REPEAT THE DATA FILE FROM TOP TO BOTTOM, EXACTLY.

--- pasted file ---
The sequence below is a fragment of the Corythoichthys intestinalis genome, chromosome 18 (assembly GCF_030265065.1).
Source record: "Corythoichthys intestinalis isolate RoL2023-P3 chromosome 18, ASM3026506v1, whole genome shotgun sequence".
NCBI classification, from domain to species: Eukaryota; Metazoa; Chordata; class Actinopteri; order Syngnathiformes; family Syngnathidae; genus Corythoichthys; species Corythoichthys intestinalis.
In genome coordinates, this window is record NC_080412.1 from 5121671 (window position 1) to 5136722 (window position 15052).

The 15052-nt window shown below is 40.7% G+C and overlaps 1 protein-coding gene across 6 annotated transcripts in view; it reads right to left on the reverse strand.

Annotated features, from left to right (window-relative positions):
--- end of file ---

The sequence below is a fragment of the Corythoichthys intestinalis genome, chromosome 18 (assembly GCF_030265065.1).
Source record: "Corythoichthys intestinalis isolate RoL2023-P3 chromosome 18, ASM3026506v1, whole genome shotgun sequence".
NCBI classification, from domain to species: Eukaryota; Metazoa; Chordata; class Actinopteri; order Syngnathiformes; family Syngnathidae; genus Corythoichthys; species Corythoichthys intestinalis.
In genome coordinates, this window is record NC_080412.1 from 5121671 (window position 1) to 5136722 (window position 15052).

The 15052-nt window shown below is 40.7% G+C and overlaps 1 protein-coding gene across 6 annotated transcripts in view; it reads right to left on the reverse strand.

Annotated features, from left to right (window-relative positions):